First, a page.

S5: Yeah. The Coastal Commission is tasked with preserving access to the coast and also preserving the natural resources of the coast. And one thing I think that's interesting about this is the natural plan is those two things are kind of in conflict with each other. So right now we have campsites on , uh , you know , on this land that was taken from the marshes. And , uh , those are considered by the city to be , uh , quote unquote , low cost visitor accommodations. I'll tell you right now , I looked at the rates for camp land on the Bay. Some of these sites are not particularly low cost. I mean , it can cost several hundred dollars a night for an RV hookup in Camp Island by the bay. So , you know , again , like some of those , those the city could say , well , we're going to have more lower cost tent sites. Maybe that maybe the Coastal Commission could say that , that , you know , you need to when you're figuring out these low cost accommodations in the coastal areas , um , you know , make that be truly meaningful and actually low cost , not , you know , something that would be just as expensive as a hotel room. Um , and , you know , in the Coastal Commission , again , is also tasked with preserving natural resources along the coast. And right now , there's not a lot of those resources left. And so this is kind of an opportunity to , to , um , bring back what was lost so that the Coastal Commission will be reviewing this plan that the city has. Then another process going through the more specific development plans , you know , pulling permits from state and federal agencies. Uh , so there's definitely a long way to go before any of this plan , actually , you know , any shovels are in the ground actually changing anything in the built environment here. Um , and , you know , whether or not that happens before 2035 , I cannot say.


S2: She was sort of arguing like against this language that said that in the plan had said , like , we will also run this plan by the federal regulators , U.S. Fish and Wildlife Service , um , perhaps Army Corps of Engineers. And she was saying , you know , the city should have power over our own decisions about land use. So I don't think we need to run this by the feds. Um , sort of an interesting point , but she kind of got some support from a couple council members about that. More of just like a political statement , I think , trying to to say , you know , like we don't need these regulators to mess with our decision making. But ultimately , again , we're talking about wetlands. And those are super heavily regulated by the feds and the state. And so , um , no matter what she may have said , the we're probably going to see the feds step in and and they might tell the city to do something different. And then what happens ? Then we go back to more planning , more , more compromise , more permitting. And that just adds time to the project.

S5: So and I'll say also , Andrew , there , there was a , um , an alternative that was included in the environmental analysis for this plan that would have created substantially more wetlands. Uh , it was called the wildest plan. And , uh , so that option was on the table for the city council to actually approve , uh , this week. And they chose not to go with that plan. But this is probably the plan that the federal , you know , regulators , the U.S. Fish and Wildlife Service will prefer because it makes the the greatest use of this land for natural resources. And so , you know , the regardless of what the city wants to do here , there is quite a bit of federal and state oversight. And so , you know , it's really just not the city council's decision. It is is a decision that is taken by multiple levels of government.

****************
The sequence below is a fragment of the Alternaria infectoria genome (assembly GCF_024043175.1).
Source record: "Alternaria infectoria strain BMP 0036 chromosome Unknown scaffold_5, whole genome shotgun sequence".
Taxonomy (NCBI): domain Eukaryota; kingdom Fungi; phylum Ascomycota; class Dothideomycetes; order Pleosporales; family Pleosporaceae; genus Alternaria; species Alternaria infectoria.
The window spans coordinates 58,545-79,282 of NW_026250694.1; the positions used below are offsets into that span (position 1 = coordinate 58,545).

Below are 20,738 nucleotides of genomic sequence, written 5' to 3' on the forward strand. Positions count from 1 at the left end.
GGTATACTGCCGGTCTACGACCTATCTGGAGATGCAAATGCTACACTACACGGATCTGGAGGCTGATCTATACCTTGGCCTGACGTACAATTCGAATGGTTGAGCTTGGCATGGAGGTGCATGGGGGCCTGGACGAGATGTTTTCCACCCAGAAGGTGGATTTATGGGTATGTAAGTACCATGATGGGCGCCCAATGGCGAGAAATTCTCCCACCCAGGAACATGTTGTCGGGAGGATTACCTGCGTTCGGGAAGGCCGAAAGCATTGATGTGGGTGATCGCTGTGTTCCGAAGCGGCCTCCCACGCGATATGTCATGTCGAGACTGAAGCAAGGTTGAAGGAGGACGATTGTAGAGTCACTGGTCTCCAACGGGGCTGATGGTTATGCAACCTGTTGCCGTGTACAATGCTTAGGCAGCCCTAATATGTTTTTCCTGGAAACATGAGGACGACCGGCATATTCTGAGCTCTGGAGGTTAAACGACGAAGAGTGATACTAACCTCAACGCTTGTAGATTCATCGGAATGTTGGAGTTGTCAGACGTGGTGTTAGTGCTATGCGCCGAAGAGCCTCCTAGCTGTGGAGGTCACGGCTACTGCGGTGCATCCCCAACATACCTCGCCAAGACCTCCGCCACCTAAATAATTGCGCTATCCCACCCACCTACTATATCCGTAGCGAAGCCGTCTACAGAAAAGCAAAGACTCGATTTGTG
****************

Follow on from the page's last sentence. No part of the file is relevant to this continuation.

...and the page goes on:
S1: Sounds like a lot more to come there and we'll have to leave it there for now. I've been speaking with KPBS , Andrew Bone , along with McKenzie Elmer from Voice of San Diego. I want to thank you both for being here.

S3: Thanks , Andrew. Thanks for.

S4: Having me.

S1: When roundtable returns , we hear about the legislative push in Sacramento to bring more sober living housing options to California and what it means for the state's housing First approach.

S6: So it would really change the paradigm , and it would allow some of that money to be spent on programs that require sobriety.

S1: That's coming up on roundtable. You're listening to KPBS roundtable. I'm Andrew Bracken. When people are in need of a roof over their heads , should it come with strings attached ? What if that home is paid for by taxpayers ? These questions are at the heart of an approach to the homelessness crisis known as Housing First. It means getting a person into a safe place as soon as possible and dealing with the underlying issues , such as substance abuse later. California follows the Housing First model for all public spending related to homelessness , but there's a push in Sacramento to change that and offer more sober living options. One lawmaker from San Diego is part of that group , and it's also part of what Marisa Kendall is covering for Calmatters , and she joins us now. Marissa , welcome to roundtable.

S6: Thanks for having me.

S1: Good to have you back. So let's start with this phrase housing first. How would you describe the Housing First policy ? Yeah.

S6: So housing first basically means instead of the older model , where housing was often offered as a reward for doing something good , for getting sober , for getting ready for employment , something like that. Instead , housing is offered first as a platform by which you can then do all those other things. If you have your housing , people argue it's easier then to get sober , to find a job , to do all the other things that you need to do to get your life back on track.